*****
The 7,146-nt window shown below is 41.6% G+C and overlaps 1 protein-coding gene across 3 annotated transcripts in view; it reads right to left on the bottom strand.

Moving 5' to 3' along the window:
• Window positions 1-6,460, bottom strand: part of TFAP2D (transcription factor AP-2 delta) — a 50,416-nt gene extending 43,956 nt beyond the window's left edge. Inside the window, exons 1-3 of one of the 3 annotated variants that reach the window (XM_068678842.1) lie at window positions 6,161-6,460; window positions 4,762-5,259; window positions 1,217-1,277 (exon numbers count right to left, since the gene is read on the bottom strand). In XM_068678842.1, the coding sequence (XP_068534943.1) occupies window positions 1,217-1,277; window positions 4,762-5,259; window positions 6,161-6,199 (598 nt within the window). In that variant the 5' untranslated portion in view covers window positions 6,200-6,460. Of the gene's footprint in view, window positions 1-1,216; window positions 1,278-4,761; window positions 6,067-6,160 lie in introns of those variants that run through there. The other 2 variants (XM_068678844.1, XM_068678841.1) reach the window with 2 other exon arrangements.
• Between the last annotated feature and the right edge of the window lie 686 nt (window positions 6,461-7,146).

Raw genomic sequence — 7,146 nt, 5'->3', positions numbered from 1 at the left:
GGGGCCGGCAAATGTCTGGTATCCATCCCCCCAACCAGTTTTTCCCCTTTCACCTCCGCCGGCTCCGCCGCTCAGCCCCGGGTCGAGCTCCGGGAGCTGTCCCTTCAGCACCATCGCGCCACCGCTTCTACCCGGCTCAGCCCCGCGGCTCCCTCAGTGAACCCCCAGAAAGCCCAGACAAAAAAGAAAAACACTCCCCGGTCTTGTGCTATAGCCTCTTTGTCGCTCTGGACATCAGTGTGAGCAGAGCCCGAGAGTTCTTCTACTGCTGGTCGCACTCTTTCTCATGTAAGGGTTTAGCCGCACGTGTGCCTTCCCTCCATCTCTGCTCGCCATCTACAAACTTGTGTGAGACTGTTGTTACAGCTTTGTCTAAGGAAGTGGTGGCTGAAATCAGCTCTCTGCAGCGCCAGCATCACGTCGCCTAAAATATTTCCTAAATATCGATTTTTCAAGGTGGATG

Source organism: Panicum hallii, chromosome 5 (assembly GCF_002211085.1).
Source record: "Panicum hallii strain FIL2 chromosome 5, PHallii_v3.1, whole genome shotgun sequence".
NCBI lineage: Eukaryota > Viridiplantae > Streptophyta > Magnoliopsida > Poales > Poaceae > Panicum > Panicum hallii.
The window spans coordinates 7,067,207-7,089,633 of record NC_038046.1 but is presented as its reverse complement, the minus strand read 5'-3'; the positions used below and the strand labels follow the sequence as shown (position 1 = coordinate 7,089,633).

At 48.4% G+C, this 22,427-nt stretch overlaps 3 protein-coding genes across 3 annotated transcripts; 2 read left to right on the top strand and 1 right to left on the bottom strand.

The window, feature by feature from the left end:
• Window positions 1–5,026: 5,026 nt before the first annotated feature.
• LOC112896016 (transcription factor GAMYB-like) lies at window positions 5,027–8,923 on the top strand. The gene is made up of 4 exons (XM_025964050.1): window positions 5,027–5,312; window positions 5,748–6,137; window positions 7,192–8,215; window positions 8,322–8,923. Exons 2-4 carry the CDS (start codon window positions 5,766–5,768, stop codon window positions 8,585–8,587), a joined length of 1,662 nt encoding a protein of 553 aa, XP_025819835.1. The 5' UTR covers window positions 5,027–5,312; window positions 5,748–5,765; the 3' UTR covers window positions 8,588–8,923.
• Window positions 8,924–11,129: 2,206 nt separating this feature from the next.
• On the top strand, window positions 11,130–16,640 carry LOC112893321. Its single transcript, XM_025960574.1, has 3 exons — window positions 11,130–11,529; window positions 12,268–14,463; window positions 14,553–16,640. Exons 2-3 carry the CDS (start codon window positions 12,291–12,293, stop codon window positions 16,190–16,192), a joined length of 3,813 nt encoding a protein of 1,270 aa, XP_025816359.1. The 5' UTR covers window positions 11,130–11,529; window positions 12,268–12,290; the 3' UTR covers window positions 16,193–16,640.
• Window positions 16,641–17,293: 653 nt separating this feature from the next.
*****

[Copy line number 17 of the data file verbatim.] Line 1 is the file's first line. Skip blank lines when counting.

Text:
• Window positions 16,641–17,293: 653 nt separating this feature from the next.